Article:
RE: Edward Tufte Course on Presenting Data and Info-book

Subject: RE: Edward Tufte Course on Presenting Data and Info-book
From: "Ridder, Fred" <Fred -dot- Ridder -at- Dialogic -dot- com>
To: techwr-l <techwr-l -at- lists -dot- raycomm -dot- com>
Date: Wed, 22 Mar 2000 09:27:40 -0500

On Tue, 21 Mar 2000, Beth Friedman wrote:

>In our previous episode, Kay Robart wrote:
>> Envisioning Information. You can get it at
>> Kay Robart
>At Amazon it's $48, excluding shipping. At Fatbrain, Barnes & Noble,
>Spree, or Borders, it's $33.60, excluding shipping. Worth doing a bit of
>checking around for. I like as a comparison site.

Another approach is to purchase it directly from the publisher, who
are perfectly happy to accept mail orders. Note that the book publisher
is Prof. Tufte's own company, because no commercial publisher has ever
been willing to take on books like these that are both very expensive to
produce and destined never to be true best-sellers. I, for one, do not
mind paying the full price for a book if I know that all of the money is
going to the author rather than a whole chain of middlemen. According
to information on the dustjacket of the "Envisioning Information" book,
the book costs $48 postpaid if ordered directly from:
Graphics Press
P.O. Box 430
Cheshire, Connecticut 06410
(The prices for Tufte's other two books are slightly less.) It may also
be possible to order books by phone or fax using the numbers that are
printed on the leaflets about Prof. Tufte's public lectures (the publishing
company also arranges and promotes the lectures), but I don't have a
copy of one of his brochures handy.

In his lectures, Prof. Tufte frequently tells the story of how an Ivy
League professor of statistics came to be the owner of a publishing
company (literally out of his garage until he could afford to build a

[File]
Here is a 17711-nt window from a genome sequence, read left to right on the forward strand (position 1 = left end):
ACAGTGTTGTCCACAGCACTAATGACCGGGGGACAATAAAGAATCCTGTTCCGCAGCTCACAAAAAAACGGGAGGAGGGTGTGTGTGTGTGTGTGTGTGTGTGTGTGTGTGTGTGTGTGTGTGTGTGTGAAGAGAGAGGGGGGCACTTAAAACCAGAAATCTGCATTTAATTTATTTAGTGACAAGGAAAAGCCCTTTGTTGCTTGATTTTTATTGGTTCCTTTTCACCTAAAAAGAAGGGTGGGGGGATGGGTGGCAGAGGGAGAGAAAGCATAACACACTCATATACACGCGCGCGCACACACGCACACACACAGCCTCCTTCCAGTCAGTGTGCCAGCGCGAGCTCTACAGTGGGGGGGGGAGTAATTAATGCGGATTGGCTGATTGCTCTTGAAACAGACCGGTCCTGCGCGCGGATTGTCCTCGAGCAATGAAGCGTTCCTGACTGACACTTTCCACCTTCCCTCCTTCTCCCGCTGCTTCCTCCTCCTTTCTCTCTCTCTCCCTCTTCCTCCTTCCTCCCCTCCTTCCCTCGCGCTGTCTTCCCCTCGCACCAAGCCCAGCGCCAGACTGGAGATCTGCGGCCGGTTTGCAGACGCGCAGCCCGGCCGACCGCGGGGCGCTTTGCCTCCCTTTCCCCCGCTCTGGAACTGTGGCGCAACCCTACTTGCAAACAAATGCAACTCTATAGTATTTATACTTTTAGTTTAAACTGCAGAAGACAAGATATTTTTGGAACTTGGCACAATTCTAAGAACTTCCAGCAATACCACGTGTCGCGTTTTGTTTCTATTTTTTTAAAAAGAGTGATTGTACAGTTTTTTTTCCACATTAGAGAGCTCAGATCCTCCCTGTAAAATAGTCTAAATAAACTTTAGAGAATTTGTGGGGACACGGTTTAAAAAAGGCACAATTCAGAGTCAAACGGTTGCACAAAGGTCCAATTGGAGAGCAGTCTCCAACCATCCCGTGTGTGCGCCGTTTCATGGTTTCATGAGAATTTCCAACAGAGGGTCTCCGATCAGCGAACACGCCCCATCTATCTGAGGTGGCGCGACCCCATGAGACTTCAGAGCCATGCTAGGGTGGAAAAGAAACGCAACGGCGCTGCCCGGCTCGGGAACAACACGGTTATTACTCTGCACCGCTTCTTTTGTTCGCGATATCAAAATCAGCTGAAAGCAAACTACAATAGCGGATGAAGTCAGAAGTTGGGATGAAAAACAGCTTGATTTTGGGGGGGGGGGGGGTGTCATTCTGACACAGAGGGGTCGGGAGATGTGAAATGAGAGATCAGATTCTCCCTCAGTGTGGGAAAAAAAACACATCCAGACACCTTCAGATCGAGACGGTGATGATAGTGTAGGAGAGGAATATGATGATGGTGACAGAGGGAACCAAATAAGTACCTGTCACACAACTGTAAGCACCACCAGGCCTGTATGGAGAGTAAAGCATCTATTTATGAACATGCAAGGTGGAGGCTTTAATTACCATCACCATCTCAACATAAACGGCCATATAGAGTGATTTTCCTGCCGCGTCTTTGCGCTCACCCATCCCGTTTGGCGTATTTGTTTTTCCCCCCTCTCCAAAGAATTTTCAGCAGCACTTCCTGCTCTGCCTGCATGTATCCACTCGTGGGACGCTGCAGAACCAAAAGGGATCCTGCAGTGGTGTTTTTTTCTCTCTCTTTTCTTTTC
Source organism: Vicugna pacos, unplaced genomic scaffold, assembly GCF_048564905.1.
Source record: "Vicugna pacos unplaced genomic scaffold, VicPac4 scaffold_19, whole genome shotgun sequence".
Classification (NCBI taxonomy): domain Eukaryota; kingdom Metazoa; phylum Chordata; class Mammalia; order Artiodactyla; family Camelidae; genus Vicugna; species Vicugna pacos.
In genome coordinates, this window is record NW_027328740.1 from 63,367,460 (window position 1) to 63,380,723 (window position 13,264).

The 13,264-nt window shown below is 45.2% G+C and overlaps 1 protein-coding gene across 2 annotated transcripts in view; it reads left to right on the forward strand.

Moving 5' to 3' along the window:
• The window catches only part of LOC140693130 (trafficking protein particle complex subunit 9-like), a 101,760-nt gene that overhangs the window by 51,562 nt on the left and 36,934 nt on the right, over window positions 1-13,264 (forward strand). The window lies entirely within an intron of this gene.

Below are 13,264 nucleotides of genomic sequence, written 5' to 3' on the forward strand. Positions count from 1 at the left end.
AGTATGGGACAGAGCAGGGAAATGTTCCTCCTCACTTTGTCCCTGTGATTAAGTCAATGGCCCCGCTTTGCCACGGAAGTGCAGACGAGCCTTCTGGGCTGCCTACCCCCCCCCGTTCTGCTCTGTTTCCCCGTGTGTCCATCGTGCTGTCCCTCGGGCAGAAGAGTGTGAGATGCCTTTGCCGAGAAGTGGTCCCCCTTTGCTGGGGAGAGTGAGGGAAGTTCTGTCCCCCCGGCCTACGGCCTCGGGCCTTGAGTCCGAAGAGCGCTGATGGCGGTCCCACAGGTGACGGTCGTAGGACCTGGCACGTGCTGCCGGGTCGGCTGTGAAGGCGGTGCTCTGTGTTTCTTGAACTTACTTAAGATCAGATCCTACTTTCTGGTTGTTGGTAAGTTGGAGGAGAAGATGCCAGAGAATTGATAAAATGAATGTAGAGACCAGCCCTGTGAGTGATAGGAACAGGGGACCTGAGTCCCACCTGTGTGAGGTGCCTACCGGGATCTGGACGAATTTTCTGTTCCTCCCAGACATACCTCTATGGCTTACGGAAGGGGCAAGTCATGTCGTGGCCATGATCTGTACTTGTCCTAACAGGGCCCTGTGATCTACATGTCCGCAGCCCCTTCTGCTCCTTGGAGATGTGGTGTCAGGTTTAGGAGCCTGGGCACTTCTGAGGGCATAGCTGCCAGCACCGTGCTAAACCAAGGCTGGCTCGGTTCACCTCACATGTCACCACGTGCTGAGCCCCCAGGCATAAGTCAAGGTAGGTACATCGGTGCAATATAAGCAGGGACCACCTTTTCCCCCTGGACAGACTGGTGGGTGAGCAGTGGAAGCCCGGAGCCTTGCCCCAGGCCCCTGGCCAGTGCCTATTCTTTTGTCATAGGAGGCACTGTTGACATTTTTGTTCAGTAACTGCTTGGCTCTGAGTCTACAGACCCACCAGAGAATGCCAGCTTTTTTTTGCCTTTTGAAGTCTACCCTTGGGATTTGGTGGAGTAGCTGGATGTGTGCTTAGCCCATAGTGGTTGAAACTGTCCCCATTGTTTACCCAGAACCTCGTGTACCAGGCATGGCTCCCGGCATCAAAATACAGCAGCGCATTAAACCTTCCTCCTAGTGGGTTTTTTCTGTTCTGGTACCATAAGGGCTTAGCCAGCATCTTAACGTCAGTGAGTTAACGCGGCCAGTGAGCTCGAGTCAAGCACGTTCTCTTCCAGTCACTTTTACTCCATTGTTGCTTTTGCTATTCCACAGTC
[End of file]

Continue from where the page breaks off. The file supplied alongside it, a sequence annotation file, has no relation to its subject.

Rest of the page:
small addition to his home to house the office and rent warehouse space
for his self-financed inventory of printed books). One anecdote on the
subject of how expensive the books were to produce relates to the
section of a Swiss government topographic map which he reproduces
in the "Envisioning Information" volume. This particular plate required 21
separate press runs which had to be very precisely registered to each other.
Rather than using conventional 4-color process printing, which is inherently
limited in resolution and color accuracy, this high-resolution map used a
separate ink color for each different shade of gray and blue and green
and brown (as well as good old black) because his whole point was how
color was used to convey information in this map. If I recall, he said his
yield rate on the initial printings of the book was on the order of 2%, and
many of the rejections occurring late in the process when one of the late
impressions was out of registration. This uncompromising approach to
quality, and Prof. Tufte's willingness to invest his own money to produce
these wonderful books is another reason why I'd rather buy directly from
the publisher even if it costs a few dollars more.

My opinions only; I don't speak for Dialogic or Intel...
Fred Ridder (Fred -dot- Ridder -at- Dialogic -dot- com)
Senior Technical Writer
Dialogic, an Intel Company
Parsippany, NJ

Previous by Author: RE: Framemaker vs. Pagemaker
Next by Author: Re: Fw: Framemaker download
Previous by Thread: Flesch Reading Ease scale?
Next by Thread: Unspecified right to documentation? (take II)

What this post helpful? Share it with friends and colleagues:

Sponsored Ads

Sponsored Ads